Support Guide: Ask & Listen

When I wrote my support guide, the first point had to be 'Ask and listen'. Originally, I had it as 'Ask and actually listen' because there is a difference between listening and really listening.

This is one of my pet peeves; having conversations with people who don't really listen. Whether they ask a question and interrupt your answer, or look around disinterestedly; it's rude.

These people don't make good listeners, and this can be particularly problematic when someone is trying to open up about difficult and personal topics.

If you're here because you're trying to find a better way to support someone, it's important that you spend time reflecting on this point. Asking, and really listening.

You'd be surprised how many people don't ask how someone is, and then later use this as an excuse as to why they didn't know that someone was struggling. Take note: it is extremely rare for someone going through a difficult time to find the courage to bring it up without being prompted. They need to know this is a safe space, and if you aren't showing your concern or emotional depth, how do they know?

That's why asking is so important. It seems obvious, but I have spent plenty of time with people who don't ask any questions of their company, particularly meaningful ones. They fill the conversation with light conversation that avoids any emotional depth. Someone who is struggling will never feel safe enough to divulge their pain in these circumstances. And another time, I will go into the importance of creating safe emotional spaces - but know, these can take time to create.

So if you're worried about someone; ask. Ask them how they are. And keep asking. Either at the same time, in different ways, or over a period of time. They may not take up your offer the first time, but that doesn't mean you wash your hands of it. Give them time to process whether this is the time that they want to have the conversation. The more you ask, the more likely they will appreciate that you are someone who genuinely cares.
Example ways to ask:
You don't seem yourself lately, is everything okay?
I'm a little worried about you, is there any thing you want to talk about?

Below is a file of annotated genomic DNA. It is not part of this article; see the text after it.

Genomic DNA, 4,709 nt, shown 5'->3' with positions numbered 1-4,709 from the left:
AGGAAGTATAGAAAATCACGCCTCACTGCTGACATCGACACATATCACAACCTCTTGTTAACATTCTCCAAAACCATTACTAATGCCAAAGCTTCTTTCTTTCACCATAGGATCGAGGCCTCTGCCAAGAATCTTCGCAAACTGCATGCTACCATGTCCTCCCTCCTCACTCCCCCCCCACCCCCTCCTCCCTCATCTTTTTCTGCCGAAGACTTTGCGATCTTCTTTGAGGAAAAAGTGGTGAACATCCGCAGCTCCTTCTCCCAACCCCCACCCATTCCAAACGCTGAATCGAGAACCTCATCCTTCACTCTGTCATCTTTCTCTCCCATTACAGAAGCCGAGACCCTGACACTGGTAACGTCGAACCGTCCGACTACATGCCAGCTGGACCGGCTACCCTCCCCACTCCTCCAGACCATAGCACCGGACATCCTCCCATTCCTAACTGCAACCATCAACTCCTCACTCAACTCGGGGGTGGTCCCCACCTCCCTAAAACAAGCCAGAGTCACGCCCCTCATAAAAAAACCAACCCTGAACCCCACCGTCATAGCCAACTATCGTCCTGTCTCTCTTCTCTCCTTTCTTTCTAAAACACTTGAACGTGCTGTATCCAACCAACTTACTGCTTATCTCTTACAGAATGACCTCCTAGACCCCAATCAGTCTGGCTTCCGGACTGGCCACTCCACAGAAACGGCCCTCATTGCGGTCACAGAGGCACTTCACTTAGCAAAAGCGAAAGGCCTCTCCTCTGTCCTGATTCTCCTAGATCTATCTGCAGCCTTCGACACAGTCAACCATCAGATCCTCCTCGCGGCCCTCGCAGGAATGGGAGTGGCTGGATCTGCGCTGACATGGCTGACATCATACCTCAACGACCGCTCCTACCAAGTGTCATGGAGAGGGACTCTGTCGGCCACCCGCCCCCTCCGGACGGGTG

How are you going lately, really?
You mentioned that you were struggling, how are you finding things?
You seem stressed/worried/down, are you okay?
How have things been lately?
Last time we spoke, you mentioned that you were struggling, how is that going now?
Tell me a little bit more about [whatever is making them sad and worried].

Use as many variations as possible to keep asking. It shouldn't be forceful, or prying. And you can even preface your questions with I don't want to pry or make you feel uncomfortable, I'm just worried. Or let them know they can trust you and that you will try to understand, even if you don't know what they're going through.

People think they are checking by asking a curt How are you? but this is not enough. Without a doubt, that person will answer with good/fine/okay and so forth. It's up to you to show that you mean, how are you really.

The second part is the listening. Important things to remember:
Do not interrupt (this should be a rule in every conversation).
Do not look around, maintain eye contact (again, general life rule).
If the conversation is broken for any reason, pick it up again by saying, Sorry you were saying or Sorry, before we got interrupted, you were saying? Even better if you can remember what they were saying and prompt them Sorry, you were talking about your time at work, please go on. There is nothing worse than being cut off and then the conversation moving on. It's rude
Do give them time to speak. Silence is okay. Sometimes they need time to find their words and process what they want to say. Articulating emotions is difficult, don't cut them off.
Ask questions. This is the key to being a good listener. In any context, a good listener asks questions. They are continually engaged in the conversation. By responding to their answer, you're showing them you're listening and interested. Firing closed questions at someone is not a conversation. You ask open questions, and let the conversation blossom from there.

Throughout all of this, it's important to be aware of body language. What says supportive? Sitting up straight but relaxed with good eye contact. Do not slouch in your chair or hunch over, be receptive to them. Be open. Do not look around or beyond them. Consider your facial expressions; it's okay to be expressive, humans are all about visual cues and facial expressions convey so much.

This is the gateway to being there for someone. Asking and truly listening. And if you have to ask 10 times before they open up, then you ask 10 times. Then listen. Really listen. It will make all the difference as to whether someone will come to you again. 

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